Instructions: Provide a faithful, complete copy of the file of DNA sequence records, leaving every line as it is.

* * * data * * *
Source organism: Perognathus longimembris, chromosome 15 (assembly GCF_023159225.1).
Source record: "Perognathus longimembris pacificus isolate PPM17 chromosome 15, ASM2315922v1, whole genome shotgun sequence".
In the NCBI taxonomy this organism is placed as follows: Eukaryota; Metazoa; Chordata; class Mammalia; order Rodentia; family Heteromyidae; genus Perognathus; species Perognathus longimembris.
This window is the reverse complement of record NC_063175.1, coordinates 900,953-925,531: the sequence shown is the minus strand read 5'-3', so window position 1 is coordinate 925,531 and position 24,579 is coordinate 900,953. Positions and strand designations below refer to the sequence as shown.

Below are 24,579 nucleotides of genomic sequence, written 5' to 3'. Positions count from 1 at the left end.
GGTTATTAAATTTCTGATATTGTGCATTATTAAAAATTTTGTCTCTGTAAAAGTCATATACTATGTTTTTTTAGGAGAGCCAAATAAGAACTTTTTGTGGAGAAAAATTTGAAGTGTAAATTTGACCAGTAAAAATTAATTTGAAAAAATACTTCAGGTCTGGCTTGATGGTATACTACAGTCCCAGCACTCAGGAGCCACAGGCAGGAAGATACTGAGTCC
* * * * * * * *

Source organism: Perognathus longimembris, chromosome 15 (assembly GCF_023159225.1).
Source record: "Perognathus longimembris pacificus isolate PPM17 chromosome 15, ASM2315922v1, whole genome shotgun sequence".
In the NCBI taxonomy this organism is placed as follows: Eukaryota; Metazoa; Chordata; class Mammalia; order Rodentia; family Heteromyidae; genus Perognathus; species Perognathus longimembris.
This window is the reverse complement of record NC_063175.1, coordinates 900,953-925,531: the sequence shown is the minus strand read 5'-3', so window position 1 is coordinate 925,531 and position 24,579 is coordinate 900,953. Positions and strand designations below refer to the sequence as shown.

Below are 24,579 nucleotides of genomic sequence, written 5' to 3'. Positions count from 1 at the left end.
GGTTATTAAATTTCTGATATTGTGCATTATTAAAAATTTTGTCTCTGTAAAAGTCATATACTATGTTTTTTTAGGAGAGCCAAATAAGAACTTTTTGTGGAGAAAAATTTGAAGTGTAAATTTGACCAGTAAAAATTAATTTGAAAAAATACTTCAGGTCTGGCTTGATGGTATACTACAGTCCCAGCACTCAGGAGCCACAGGCAGGAAGATACTGAGTCC